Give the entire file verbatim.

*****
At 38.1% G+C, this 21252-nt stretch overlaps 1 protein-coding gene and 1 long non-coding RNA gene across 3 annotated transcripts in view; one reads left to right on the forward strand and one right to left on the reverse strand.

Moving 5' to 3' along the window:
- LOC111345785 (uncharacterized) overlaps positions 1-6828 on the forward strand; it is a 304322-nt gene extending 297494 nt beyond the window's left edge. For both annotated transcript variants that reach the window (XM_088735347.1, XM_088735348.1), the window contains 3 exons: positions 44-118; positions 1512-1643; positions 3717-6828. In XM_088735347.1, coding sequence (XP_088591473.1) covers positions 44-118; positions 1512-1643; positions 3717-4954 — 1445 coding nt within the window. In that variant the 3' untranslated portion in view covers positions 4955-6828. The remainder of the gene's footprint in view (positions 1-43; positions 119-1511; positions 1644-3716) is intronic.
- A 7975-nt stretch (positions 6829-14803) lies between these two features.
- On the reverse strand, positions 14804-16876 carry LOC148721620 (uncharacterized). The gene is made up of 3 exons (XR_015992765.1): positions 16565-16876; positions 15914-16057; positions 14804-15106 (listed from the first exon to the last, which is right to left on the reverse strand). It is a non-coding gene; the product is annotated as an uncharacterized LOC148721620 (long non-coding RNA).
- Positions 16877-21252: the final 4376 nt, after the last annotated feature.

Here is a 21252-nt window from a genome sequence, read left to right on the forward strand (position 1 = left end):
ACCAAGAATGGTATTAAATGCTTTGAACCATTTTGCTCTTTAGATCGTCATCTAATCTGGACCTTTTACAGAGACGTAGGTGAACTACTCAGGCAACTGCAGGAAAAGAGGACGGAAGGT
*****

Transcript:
At 38.1% G+C, this 21252-nt stretch overlaps 1 protein-coding gene and 1 long non-coding RNA gene across 3 annotated transcripts in view; one reads left to right on the forward strand and one right to left on the reverse strand.

Moving 5' to 3' along the window:
- LOC111345785 (uncharacterized) overlaps positions 1-6828 on the forward strand; it is a 304322-nt gene extending 297494 nt beyond the window's left edge. For both annotated transcript variants that reach the window (XM_088735347.1, XM_088735348.1), the window contains 3 exons: positions 44-118; positions 1512-1643; positions 3717-6828. In XM_088735347.1, coding sequence (XP_088591473.1) covers positions 44-118; positions 1512-1643; positions 3717-4954 — 1445 coding nt within the window. In that variant the 3' untranslated portion in view covers positions 4955-6828. The remainder of the gene's footprint in view (positions 1-43; positions 119-1511; positions 1644-3716) is intronic.
- A 7975-nt stretch (positions 6829-14803) lies between these two features.
- On the reverse strand, positions 14804-16876 carry LOC148721620 (uncharacterized). The gene is made up of 3 exons (XR_015992765.1): positions 16565-16876; positions 15914-16057; positions 14804-15106 (listed from the first exon to the last, which is right to left on the reverse strand). It is a non-coding gene; the product is annotated as an uncharacterized LOC148721620 (long non-coding RNA).
- Positions 16877-21252: the final 4376 nt, after the last annotated feature.

Here is a 21252-nt window from a genome sequence, read left to right on the forward strand (position 1 = left end):
ACCAAGAATGGTATTAAATGCTTTGAACCATTTTGCTCTTTAGATCGTCATCTAATCTGGACCTTTTACAGAGACGTAGGTGAACTACTCAGGCAACTGCAGGAAAAGAGGACGGAAGGT